Frequently Asked Questions
I personally take care of all the follow-up of the patient after the surgery.
Approximately between day 10 and day 15 all the scabs have fallen off. From the third week, all the transplanted hair falls out, including part of the hair itself, and it is from the third month that the hair begins to grow gradually until one year.
It is essential to work with a qualified healthcare team. My team consists of an anesthesiologist and two nurses. This is medicine and health, and the fundamental and first thing is to guarantee the well-being of the patient
Of course, hair transplantation in women is very satisfactory. There are more and more alopecia problems among women and it is true that in these cases diagnosis is essential. Know what the woman specifically expects, know what we can achieve, study her donor area well, where we are going to place the hair and of course in women I perform the FUE-SR technique without shaving.
It is absolutely worth undergoing a hair transplant. In my experience, practically one hundred percent of patients when time has passed (their hair has already grown) to the question “are you glad you had surgery?”, the answer is emphatically yes. For me, seeing patient satisfaction encourages me to seek excellence every day.
The transplanted hair, if the surgery is well done, never falls out due to androgenic alopecia. It can fall out for other reasons, due to the life cycle of the hair, illness, medication, stress… but if the surgery is well done, if we only take the good hair from the donor area, that permanent hair will last forever. I have patients operated on 25 years ago and they only keep the transplanted hair, even though they have lost the rest of their hair.
The first four days are very delicate. I recommend that the patient take relative rest, that is, that they do not overexert themselves and that they moderate their physical activity. It is these first four days until the graft takes root/takes root in the new recipient area that are very delicate, where any friction could take the graft away.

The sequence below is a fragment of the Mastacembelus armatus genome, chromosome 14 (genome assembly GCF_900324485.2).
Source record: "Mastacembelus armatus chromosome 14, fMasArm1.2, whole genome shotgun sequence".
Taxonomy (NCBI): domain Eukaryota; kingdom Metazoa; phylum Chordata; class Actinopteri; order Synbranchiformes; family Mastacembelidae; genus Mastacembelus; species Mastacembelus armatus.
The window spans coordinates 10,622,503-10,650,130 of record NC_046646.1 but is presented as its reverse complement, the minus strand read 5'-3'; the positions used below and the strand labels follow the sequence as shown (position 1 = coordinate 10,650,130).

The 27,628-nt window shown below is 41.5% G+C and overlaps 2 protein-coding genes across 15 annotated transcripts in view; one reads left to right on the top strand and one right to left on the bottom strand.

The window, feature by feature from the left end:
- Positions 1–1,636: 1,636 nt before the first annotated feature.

As of the eighth day, the scabs fall off both in the donor area and in the recipient area, and it is from then (on the eighth/tenth day), when these scabs fall off, that I tell patients that they can go about their normal lives and resume their normal physical activity.
I am personally in charge of performing the entire surgical intervention that lasts about 7-8 hours:
-First, between the patient and me, we design where I want the hair to be transplanted to go and I prepare the donor area.
-Then it happens with the anesthetist and after study, sedation, and local anesthesia, I perform the extraction of the follicular units one by one.
-After the extraction I mark with a specific instrument of my method where I want each graft to go and the direction it should take. This is the most important and the most beautiful part, where each surgeon leaves his mark.
-Finally, with the help of my two qualified nurses we finished placing the grafts in the area that I have planned
The hair transplant postoperative period is not painful at all.
The day of surgery, the patient remembers it with “comfort” thanks to the care of the anesthetist and the medication.
The first days of the postoperative period, you could have a sensation of inflammation, which is something that is completely normal, but not painful at all.
Currently, practically one hundred percent of hair transplant surgeries are performed using the FUE technique, I only perform the FUSS technique on those patients who have an old surgery with an unsightly scar in the donor area.
It is indeed possible to perform a hair transplant to cover other body areas with excellent results. Like, for example: the beard, the eyebrows, the pubis, scars… the donor area is still the occipital area.